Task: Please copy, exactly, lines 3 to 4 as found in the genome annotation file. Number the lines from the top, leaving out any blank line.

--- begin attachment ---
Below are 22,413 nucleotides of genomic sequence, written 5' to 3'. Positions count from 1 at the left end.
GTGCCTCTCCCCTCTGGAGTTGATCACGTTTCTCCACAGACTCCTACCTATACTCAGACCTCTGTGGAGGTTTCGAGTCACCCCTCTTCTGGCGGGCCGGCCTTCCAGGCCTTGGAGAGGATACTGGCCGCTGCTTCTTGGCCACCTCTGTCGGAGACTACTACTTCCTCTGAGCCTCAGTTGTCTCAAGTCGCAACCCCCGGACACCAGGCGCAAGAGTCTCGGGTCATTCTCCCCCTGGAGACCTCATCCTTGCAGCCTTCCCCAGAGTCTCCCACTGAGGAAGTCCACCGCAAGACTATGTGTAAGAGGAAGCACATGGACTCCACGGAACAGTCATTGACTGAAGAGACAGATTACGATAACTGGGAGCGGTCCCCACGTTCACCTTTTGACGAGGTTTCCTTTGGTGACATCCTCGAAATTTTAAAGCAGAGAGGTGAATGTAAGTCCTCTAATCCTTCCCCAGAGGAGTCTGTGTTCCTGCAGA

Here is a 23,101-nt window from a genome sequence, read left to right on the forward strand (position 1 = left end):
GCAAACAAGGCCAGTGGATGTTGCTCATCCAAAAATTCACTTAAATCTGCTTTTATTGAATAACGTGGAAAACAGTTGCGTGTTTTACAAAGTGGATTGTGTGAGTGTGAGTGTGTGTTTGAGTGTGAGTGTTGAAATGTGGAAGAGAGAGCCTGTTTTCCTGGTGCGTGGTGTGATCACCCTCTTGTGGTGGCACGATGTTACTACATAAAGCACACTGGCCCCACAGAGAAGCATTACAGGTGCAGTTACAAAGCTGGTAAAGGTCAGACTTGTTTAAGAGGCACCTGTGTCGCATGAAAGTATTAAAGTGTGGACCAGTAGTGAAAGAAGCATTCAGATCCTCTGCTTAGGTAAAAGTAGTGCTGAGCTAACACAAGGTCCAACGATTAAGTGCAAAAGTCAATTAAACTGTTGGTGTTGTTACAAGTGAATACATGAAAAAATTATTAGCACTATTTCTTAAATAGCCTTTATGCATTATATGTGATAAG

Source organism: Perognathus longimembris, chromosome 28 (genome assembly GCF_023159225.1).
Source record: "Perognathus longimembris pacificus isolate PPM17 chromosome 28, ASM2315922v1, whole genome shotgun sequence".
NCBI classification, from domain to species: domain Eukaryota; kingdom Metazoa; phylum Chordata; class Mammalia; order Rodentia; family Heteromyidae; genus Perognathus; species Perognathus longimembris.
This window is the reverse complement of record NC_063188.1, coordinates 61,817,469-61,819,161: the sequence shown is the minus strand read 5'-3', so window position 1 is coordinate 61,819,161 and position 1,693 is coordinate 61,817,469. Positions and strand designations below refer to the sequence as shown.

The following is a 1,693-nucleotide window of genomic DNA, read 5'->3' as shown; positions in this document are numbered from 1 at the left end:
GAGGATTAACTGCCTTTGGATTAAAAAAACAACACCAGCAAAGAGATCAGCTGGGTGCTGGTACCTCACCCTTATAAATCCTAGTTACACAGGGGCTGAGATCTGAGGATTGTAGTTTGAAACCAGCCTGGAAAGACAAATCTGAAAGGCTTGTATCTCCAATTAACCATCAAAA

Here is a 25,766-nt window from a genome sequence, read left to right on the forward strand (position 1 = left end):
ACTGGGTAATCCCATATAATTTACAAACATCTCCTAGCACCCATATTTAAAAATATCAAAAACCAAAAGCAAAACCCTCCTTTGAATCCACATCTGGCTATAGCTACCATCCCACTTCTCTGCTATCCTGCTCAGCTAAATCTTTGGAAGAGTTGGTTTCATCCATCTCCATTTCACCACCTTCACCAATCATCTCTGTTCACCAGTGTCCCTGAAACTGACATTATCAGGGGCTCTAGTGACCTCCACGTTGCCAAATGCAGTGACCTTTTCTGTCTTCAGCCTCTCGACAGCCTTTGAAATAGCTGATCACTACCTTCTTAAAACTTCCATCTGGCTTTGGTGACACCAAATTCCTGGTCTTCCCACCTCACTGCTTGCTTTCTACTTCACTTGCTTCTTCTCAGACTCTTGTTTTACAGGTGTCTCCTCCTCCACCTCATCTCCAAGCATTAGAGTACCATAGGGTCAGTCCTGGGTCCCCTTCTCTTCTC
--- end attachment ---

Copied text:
Here is a 23,101-nt window from a genome sequence, read left to right on the forward strand (position 1 = left end):
GCAAACAAGGCCAGTGGATGTTGCTCATCCAAAAATTCACTTAAATCTGCTTTTATTGAATAACGTGGAAAACAGTTGCGTGTTTTACAAAGTGGATTGTGTGAGTGTGAGTGTGTGTTTGAGTGTGAGTGTTGAAATGTGGAAGAGAGAGCCTGTTTTCCTGGTGCGTGGTGTGATCACCCTCTTGTGGTGGCACGATGTTACTACATAAAGCACACTGGCCCCACAGAGAAGCATTACAGGTGCAGTTACAAAGCTGGTAAAGGTCAGACTTGTTTAAGAGGCACCTGTGTCGCATGAAAGTATTAAAGTGTGGACCAGTAGTGAAAGAAGCATTCAGATCCTCTGCTTAGGTAAAAGTAGTGCTGAGCTAACACAAGGTCCAACGATTAAGTGCAAAAGTCAATTAAACTGTTGGTGTTGTTACAAGTGAATACATGAAAAAATTATTAGCACTATTTCTTAAATAGCCTTTATGCATTATATGTGATAAG